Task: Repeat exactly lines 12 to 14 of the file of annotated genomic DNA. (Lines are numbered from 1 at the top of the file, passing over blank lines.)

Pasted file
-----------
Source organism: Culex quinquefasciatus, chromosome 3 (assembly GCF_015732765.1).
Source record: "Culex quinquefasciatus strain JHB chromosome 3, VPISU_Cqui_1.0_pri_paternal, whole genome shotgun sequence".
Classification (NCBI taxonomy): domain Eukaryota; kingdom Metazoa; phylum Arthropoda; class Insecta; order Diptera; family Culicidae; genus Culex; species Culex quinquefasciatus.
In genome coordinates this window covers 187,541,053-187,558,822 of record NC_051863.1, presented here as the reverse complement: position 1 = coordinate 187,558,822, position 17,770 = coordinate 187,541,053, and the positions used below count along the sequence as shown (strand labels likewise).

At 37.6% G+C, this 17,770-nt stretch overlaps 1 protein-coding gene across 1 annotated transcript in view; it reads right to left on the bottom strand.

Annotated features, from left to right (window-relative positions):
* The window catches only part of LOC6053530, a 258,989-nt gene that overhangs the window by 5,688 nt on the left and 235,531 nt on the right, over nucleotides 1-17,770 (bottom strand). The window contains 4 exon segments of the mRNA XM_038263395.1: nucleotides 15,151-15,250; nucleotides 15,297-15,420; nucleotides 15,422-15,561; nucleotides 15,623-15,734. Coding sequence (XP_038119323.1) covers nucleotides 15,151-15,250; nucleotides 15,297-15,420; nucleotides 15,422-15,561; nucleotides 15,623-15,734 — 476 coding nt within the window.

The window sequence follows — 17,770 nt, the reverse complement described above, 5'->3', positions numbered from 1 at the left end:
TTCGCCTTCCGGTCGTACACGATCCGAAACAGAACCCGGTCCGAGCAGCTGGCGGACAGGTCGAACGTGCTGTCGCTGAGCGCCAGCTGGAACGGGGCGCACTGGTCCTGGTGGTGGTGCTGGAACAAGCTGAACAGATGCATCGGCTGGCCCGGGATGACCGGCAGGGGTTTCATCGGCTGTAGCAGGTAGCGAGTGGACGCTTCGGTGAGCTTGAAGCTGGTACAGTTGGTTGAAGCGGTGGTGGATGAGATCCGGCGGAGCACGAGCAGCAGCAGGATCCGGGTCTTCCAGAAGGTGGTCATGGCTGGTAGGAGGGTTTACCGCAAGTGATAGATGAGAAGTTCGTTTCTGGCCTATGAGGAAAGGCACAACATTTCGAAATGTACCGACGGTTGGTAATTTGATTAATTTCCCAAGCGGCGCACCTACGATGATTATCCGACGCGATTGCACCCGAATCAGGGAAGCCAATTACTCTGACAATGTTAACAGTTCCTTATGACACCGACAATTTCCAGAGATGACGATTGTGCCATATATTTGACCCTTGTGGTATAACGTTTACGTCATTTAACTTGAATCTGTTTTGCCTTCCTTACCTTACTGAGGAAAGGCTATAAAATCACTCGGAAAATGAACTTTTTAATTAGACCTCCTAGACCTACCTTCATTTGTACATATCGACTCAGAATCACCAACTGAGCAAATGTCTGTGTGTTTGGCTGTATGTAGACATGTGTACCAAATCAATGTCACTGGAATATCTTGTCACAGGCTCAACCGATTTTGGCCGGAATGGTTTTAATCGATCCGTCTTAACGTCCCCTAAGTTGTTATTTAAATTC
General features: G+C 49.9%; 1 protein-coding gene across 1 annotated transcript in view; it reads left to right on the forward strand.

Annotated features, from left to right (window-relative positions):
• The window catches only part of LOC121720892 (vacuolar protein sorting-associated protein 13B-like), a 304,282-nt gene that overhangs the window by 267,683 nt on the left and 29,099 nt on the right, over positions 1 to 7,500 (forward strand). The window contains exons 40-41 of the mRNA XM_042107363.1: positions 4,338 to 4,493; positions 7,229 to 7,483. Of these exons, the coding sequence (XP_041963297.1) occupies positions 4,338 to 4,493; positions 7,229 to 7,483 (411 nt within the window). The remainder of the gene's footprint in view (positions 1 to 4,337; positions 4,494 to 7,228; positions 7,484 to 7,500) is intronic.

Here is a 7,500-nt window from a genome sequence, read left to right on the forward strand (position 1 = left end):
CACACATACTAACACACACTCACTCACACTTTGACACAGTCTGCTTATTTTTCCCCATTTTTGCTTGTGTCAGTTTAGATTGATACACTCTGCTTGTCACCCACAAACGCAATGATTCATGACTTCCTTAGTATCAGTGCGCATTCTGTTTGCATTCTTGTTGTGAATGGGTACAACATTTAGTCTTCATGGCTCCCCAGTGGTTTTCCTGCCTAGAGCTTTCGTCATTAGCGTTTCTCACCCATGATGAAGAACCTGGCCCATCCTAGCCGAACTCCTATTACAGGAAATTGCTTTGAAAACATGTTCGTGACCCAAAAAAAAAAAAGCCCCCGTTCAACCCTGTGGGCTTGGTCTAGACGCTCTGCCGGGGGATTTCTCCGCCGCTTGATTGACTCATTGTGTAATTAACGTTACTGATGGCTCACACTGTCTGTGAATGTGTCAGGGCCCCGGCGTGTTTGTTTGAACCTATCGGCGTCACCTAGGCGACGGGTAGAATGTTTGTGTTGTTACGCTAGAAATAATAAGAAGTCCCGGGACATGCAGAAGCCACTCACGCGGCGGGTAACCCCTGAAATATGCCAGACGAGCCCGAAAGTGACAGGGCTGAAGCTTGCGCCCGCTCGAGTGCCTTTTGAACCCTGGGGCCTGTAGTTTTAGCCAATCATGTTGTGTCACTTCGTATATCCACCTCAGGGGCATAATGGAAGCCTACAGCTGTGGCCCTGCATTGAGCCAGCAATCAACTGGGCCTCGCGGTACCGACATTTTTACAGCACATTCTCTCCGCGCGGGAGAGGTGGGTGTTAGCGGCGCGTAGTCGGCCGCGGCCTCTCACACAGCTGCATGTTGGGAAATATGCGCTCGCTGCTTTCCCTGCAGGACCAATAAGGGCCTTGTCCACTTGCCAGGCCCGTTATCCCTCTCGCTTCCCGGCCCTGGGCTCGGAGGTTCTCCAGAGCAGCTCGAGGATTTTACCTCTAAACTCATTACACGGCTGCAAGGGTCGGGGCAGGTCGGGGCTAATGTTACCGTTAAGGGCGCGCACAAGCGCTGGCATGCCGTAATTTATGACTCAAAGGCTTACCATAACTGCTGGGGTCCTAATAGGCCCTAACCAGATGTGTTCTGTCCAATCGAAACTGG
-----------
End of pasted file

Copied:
• The window catches only part of LOC121720892 (vacuolar protein sorting-associated protein 13B-like), a 304,282-nt gene that overhangs the window by 267,683 nt on the left and 29,099 nt on the right, over positions 1 to 7,500 (forward strand). The window contains exons 40-41 of the mRNA XM_042107363.1: positions 4,338 to 4,493; positions 7,229 to 7,483. Of these exons, the coding sequence (XP_041963297.1) occupies positions 4,338 to 4,493; positions 7,229 to 7,483 (411 nt within the window). The remainder of the gene's footprint in view (positions 1 to 4,337; positions 4,494 to 7,228; positions 7,484 to 7,500) is intronic.

Here is a 7,500-nt window from a genome sequence, read left to right on the forward strand (position 1 = left end):
CACACATACTAACACACACTCACTCACACTTTGACACAGTCTGCTTATTTTTCCCCATTTTTGCTTGTGTCAGTTTAGATTGATACACTCTGCTTGTCACCCACAAACGCAATGATTCATGACTTCCTTAGTATCAGTGCGCATTCTGTTTGCATTCTTGTTGTGAATGGGTACAACATTTAGTCTTCATGGCTCCCCAGTGGTTTTCCTGCCTAGAGCTTTCGTCATTAGCGTTTCTCACCCATGATGAAGAACCTGGCCCATCCTAGCCGAACTCCTATTACAGGAAATTGCTTTGAAAACATGTTCGTGACCCAAAAAAAAAAAAGCCCCCGTTCAACCCTGTGGGCTTGGTCTAGACGCTCTGCCGGGGGATTTCTCCGCCGCTTGATTGACTCATTGTGTAATTAACGTTACTGATGGCTCACACTGTCTGTGAATGTGTCAGGGCCCCGGCGTGTTTGTTTGAACCTATCGGCGTCACCTAGGCGACGGGTAGAATGTTTGTGTTGTTACGCTAGAAATAATAAGAAGTCCCGGGACATGCAGAAGCCACTCACGCGGCGGGTAACCCCTGAAATATGCCAGACGAGCCCGAAAGTGACAGGGCTGAAGCTTGCGCCCGCTCGAGTGCCTTTTGAACCCTGGGGCCTGTAGTTTTAGCCAATCATGTTGTGTCACTTCGTATATCCACCTCAGGGGCATAATGGAAGCCTACAGCTGTGGCCCTGCATTGAGCCAGCAATCAACTGGGCCTCGCGGTACCGACATTTTTACAGCACATTCTCTCCGCGCGGGAGAGGTGGGTGTTAGCGGCGCGTAGTCGGCCGCGGCCTCTCACACAGCTGCATGTTGGGAAATATGCGCTCGCTGCTTTCCCTGCAGGACCAATAAGGGCCTTGTCCACTTGCCAGGCCCGTTATCCCTCTCGCTTCCCGGCCCTGGGCTCGGAGGTTCTCCAGAGCAGCTCGAGGATTTTACCTCTAAACTCATTACACGGCTGCAAGGGTCGGGGCAGGTCGGGGCTAATGTTACCGTTAAGGGCGCGCACAAGCGCTGGCATGCCGTAATTTATGACTCAAAGGCTTACCATAACTGCTGGGGTCCTAATAGGCCCTAACCAGATGTGTTCTGTCCAATCGAAACTGG